Entities eligible to apply include U.S.-based, Native American-controlled, nonprofit 501(c)(3) organizations, tribes and tribal departments, tribal § 7871 entities, or Native American community-based groups with eligible fiscal sponsors committed to supporting Native American artists as well as the perpetuation and proliferation of Native American arts, cultures and traditions as integral to Native community life.

Proposals for the Native Arts Initiative grant opportunity will be accepted online and must be submitted by no later than 5 p.m. Mountain Standard Time on Thursday, March 9, 2017.

About First Nations Development Institute

For 36 years, using a three-pronged strategy of educating grassroots practitioners, advocating for systemic change, and capitalizing Indian communities, First Nations has been working to restore Native American control and culturally-compatible stewardship of the assets they own – be they land, human potential, cultural heritage or natural resources – and to establish new assets for ensuring the long-term vitality of Native American communities.  First Nations serves Native American communities throughout the United States. For more information, visit www.firstnations.org.

About the Native Arts Initiative

Launched in early 2014, the purpose of the Native Arts Initiative (NAI) is to support the perpetuation and proliferation of Native American arts, cultures and traditions as integral to Native community life. It does this by providing organizational and programmatic resources to Native-led organizations and tribal government programs that have existing programs in place that support Native artists and traditional arts in their communities.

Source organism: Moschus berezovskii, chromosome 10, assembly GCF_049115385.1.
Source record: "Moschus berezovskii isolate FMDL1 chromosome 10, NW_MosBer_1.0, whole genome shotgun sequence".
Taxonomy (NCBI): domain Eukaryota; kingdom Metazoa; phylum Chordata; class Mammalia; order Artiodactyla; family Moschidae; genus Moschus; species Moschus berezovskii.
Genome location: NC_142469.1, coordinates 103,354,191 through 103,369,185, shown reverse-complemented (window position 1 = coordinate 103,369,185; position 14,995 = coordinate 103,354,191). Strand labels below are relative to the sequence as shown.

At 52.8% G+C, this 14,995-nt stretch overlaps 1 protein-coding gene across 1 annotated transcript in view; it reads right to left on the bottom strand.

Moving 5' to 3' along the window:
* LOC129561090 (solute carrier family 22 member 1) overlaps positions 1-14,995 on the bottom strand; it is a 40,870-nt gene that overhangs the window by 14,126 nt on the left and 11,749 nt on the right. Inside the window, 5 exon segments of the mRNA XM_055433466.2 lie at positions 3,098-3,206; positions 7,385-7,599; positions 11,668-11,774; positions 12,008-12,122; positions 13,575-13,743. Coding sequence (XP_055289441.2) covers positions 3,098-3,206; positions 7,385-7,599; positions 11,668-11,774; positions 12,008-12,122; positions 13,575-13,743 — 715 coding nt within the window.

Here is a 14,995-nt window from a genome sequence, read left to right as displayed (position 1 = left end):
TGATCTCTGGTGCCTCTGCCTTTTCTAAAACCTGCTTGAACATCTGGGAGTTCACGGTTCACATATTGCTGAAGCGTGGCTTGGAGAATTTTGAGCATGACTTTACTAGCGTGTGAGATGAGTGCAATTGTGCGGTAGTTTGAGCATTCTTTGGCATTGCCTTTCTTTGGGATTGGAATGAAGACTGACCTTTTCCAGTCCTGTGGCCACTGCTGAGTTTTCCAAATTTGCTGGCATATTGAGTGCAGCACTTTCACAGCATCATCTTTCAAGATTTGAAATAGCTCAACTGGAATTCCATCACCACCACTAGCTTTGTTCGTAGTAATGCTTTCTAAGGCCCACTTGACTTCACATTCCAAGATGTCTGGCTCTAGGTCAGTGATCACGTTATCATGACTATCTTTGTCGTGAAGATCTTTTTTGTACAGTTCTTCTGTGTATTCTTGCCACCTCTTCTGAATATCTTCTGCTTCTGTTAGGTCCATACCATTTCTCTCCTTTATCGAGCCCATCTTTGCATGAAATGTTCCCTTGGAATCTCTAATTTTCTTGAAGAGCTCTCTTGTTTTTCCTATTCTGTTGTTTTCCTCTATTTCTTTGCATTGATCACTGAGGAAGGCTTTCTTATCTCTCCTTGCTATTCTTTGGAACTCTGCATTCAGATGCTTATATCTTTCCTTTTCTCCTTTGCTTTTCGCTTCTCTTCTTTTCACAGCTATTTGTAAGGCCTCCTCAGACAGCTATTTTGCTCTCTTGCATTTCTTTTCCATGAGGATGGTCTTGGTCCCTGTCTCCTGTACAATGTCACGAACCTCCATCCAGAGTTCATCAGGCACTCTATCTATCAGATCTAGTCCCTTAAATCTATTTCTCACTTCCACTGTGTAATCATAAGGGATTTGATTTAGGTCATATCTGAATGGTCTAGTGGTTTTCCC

–##–

PROGRAM CONTACT:
Catherine Bryan, First Nations Senior Program Officer
cbryan@firstnations.org or (303) 774-7836

MEDIA CONTACT: 
Randy Blauvelt, First Nations Senior Communications Officer
rblauvelt@firstnations.org or (303) 774-7836 x213

New Funding Opportunity: Indigenous Project LAUNCH Due on 3/1/2017

The Substance Abuse and Mental Health Services Administration (SAMHSA), Center for Mental Health Services (CMHS) is accepting applications for FY 2017 Linking Actions for Unmet Needs in Children’s Health in American Indian/Alaskan (AI/AN) Native Communities and U.S. Territories and Pacific Jurisdictions Cooperative Agreements (Short title:  Indigenous Project LAUNCH).

The purpose of this program is to promote the wellness of young children from birth to eight years within tribes, territories and Pacific Island jurisdictions by addressing the physical, social, emotional, cognitive and behavioral aspects of their development.

The goal of Project LAUNCH is for children to be thriving in safe, supportive environments, and entering school ready to learn and able to succeed.

Applications are due on March 1, 2017

Please share this announcement with your colleagues and tribal stakeholders. For more information, visit https://www.samhsa.gov/grants/grant-announcements/sm-17-004. Please send all questions to IndigenousLAUNCH@samhsa.hhs.gov.

RFP Training and Technical Assistance Provider

Please consider submitting a Proposal for Training and Technical Assistance (T&TA) Services to the Division of Energy, Housing, and Community Resources (DEHCR) and to local providers of housing and residential program services administered by DEHCR/Department of Administration.

Due February 10th, you can find all the info on VendorNet.

 

Where Can you Find Work?

Dr. Nicole Bowman of Bowman Performance Consulting explains where to find work on job boards, and chambers of commerce and with Tribal Procurement and Technical Assistance Centers. If you’re looking for RFPs (Requests for Proposals) on American Indian Chamber of Commerce, the Wisconsin Procurement Institute, and the Wisconsin Small Business Administration. Visit Economic Development Corporations and the National Center for American Indian Enterprise Development.

Thanks for watching! Please subscribe to our YouTube channel!

Serve Wisconsin RFP!

Intent to propose letter due online by midnight on Weds, Sept 28th.

Final/full proposals are due Weds, Nov 2nd.